In my early years of visiting Paris there was one thing that drove me mad. No, it wasn’t the language barrier (Je me debrouille, I get by), the less than pristine metro (I like a little “grittiness”) or the perceived aloofness of Parisians (on the contrary, I find them to be most delightful).

No, it was the fact that any food purchases I made had to be tucked into my suitcase to endure the plane ride home until I could use them.

You see, I’m a real food shopper while in Paris (I’m also a clothes hound but that’s a subject for ANOTHER time) so my early years spent in Paris hotels meant I had to wait to use any of the goodies I bought until I was back across the pond.

I thought if only I had the chance to unwrap that heady aromatic French walnut oil first in Paris I would somehow reach another level of the Parisian experience. Fortunately, after several years of hotel dwelling, it’s only apartment living for me now and my grocery basket has found a home.

specialty foods in parisRenting an apartment is one of the best ways to uncover another layer of Parisian life, even if it’s just for a few days, a week, a month or several months. The mere fact that I need aluminum foil sends me into a giddy state of wandering through a market surrounded by locals in search of what else I might find. And what always makes its way into my basket are the French nut oils. I believe the French produce the best nut oils on the planet and I take advantage of their expertise on every visit.

Every market from the roving outdoors ones to the Franprix, G20and Carrefour supermarchés have ample supplies of this liquid gold, but there is one brand and store that has captured my heart: J. Le Blanc which is available at a cute little shop named Tomat at 12 rue Jacob, 75006.

finding speciality foods in parisThe J. Le Blanc oil tastes just like the walnut itself. Drizzle it on warm bread and it will remind you of a homey warm loaf of walnut bread.

The hazelnut oil invokes the toasty morsel enjoyed on a crisp cool day.

Perhaps the oils are so good because this is a business that still operates the old-fashioned way. Since 1878 the production is done by small batch only. The mills are in the small town of Iquerande in southwestern Burgundy and the owners have been working with the same farmers for decades. There are no refining capabilities so production takes place as orders come in, which means highest quality is guaranteed. And they cap their production to only 300 liters per day!

But the proof is in the pudding, or in this case, in the green beans!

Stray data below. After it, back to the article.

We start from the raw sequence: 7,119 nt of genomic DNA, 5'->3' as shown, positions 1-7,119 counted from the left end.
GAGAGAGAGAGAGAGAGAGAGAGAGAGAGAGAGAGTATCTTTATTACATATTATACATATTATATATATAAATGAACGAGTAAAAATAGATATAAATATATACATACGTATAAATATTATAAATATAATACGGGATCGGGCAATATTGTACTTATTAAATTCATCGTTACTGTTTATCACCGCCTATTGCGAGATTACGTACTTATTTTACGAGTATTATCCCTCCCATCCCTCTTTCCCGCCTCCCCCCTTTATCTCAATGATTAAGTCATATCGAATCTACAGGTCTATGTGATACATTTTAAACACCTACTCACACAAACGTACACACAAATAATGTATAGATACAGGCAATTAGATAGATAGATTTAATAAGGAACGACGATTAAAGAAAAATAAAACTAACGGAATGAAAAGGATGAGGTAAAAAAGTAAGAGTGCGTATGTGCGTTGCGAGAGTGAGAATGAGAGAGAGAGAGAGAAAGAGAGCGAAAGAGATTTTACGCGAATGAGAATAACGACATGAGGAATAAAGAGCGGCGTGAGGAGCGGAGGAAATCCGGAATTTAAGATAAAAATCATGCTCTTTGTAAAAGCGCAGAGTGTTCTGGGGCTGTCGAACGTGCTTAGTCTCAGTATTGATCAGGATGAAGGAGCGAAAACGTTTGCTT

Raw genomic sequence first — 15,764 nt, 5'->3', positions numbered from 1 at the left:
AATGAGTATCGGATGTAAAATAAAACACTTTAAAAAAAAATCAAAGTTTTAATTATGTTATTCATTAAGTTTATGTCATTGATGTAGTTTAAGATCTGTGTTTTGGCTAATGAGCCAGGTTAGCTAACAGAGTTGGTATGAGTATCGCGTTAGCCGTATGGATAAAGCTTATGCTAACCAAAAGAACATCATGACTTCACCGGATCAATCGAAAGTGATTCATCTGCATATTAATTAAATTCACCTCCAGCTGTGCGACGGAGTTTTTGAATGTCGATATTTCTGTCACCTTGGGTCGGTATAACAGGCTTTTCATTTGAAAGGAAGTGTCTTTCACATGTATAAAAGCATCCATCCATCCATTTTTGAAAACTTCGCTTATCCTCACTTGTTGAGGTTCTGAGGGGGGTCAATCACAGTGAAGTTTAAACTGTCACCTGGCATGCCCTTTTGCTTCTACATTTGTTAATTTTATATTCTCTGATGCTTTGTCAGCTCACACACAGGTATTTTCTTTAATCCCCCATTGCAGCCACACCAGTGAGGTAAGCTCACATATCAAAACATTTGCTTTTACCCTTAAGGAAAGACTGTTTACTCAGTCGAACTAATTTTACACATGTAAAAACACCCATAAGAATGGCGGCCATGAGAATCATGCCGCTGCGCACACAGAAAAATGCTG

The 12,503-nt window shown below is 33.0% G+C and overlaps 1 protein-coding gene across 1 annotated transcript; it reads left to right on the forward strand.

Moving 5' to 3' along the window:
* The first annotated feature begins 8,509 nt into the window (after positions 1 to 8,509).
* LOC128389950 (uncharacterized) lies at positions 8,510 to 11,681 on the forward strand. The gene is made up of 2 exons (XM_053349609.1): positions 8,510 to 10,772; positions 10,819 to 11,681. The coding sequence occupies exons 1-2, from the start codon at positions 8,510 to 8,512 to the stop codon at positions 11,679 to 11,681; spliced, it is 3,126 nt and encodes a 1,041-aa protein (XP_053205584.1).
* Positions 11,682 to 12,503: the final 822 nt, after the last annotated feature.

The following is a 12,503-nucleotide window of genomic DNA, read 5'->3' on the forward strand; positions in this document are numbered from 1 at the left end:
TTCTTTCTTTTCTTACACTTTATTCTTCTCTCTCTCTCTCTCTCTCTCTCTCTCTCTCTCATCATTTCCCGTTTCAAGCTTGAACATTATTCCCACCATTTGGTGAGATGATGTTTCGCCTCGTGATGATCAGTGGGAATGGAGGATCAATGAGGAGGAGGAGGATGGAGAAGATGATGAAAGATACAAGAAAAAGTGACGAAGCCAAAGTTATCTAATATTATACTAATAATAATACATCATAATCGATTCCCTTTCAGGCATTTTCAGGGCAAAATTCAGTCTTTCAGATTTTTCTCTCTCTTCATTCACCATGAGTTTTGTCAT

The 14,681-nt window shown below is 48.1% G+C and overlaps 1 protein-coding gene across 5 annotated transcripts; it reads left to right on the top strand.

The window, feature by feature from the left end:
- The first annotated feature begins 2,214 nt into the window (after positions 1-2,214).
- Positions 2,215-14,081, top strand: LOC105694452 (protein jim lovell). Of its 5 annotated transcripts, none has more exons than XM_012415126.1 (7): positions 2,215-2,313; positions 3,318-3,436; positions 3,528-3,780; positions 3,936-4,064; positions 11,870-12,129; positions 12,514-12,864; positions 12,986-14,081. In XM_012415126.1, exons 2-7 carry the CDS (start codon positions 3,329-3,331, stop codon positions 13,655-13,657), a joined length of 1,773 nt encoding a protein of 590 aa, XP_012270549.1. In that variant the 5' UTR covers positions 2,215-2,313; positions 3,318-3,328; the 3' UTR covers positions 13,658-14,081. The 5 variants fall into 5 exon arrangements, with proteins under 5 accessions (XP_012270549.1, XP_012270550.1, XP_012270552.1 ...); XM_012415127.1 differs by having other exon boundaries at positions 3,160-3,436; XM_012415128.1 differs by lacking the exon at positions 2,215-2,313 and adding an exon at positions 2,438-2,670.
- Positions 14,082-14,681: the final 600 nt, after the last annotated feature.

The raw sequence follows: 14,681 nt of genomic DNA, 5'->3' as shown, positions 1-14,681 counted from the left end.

Below is my lovely way to prepare the classic French haricots verts awakened with the intense J LeBlanc walnut oil.  Visit two of my favorite markets; Richard Lenoir (aka: Bastille), Marche Aligre (pictured to the right) or Saxe Breteuil and just have a ball selecting the perfect strands of haricot verts for this recipe. Or find the ingredients in any store where you live and give it a try.

Un simple plat du cote, mais elegant (a simple but elegant side dish!)


Haricots Verts with Roasted Walnut Oil Vinaigrette

Makes 6 servings


1 pound haricots verts, trimmed
1 bowl of ice water (set to the side until you need it to cool off the haricots verts – see step 1)

For the Vinaigrette:
2 Tbsp champagne vinegar
1 tsp Dijon mustard
1 tsp honey
1 Tbsp finely minced shallot
Salt and pepper to taste
1/4 cup J Le Blanc Roasted Walnut Oil (or any nut oil you prefer)

For the Garnish:
1/4 cup finely diced red bell pepper
2 Tbsp chopped toasted walnuts


1. Bring a large stockpot 2/3 filled with lightly salted water to a boil. Add the haricots verts and turn off the heat. Allow the haricots verts to stand in the water for 2 minutes. Drain. Then immediately plunge the haricots verts into a bowl of ice water for a minute and drain again. Pat dry, set aside.

2. To prepare the vinaigrette, in a small bowl whisk together the vinegar, mustard and honey. Add the shallots, salt and pepper and whisk again. Slowly in a thin stream, add the walnut oil, whisking constantly until emulsified.

3. Toss the haricots verts with the vinaigrette and add to a shallow bowl or platter. Top with red bell pepper and walnuts.

A bientot,

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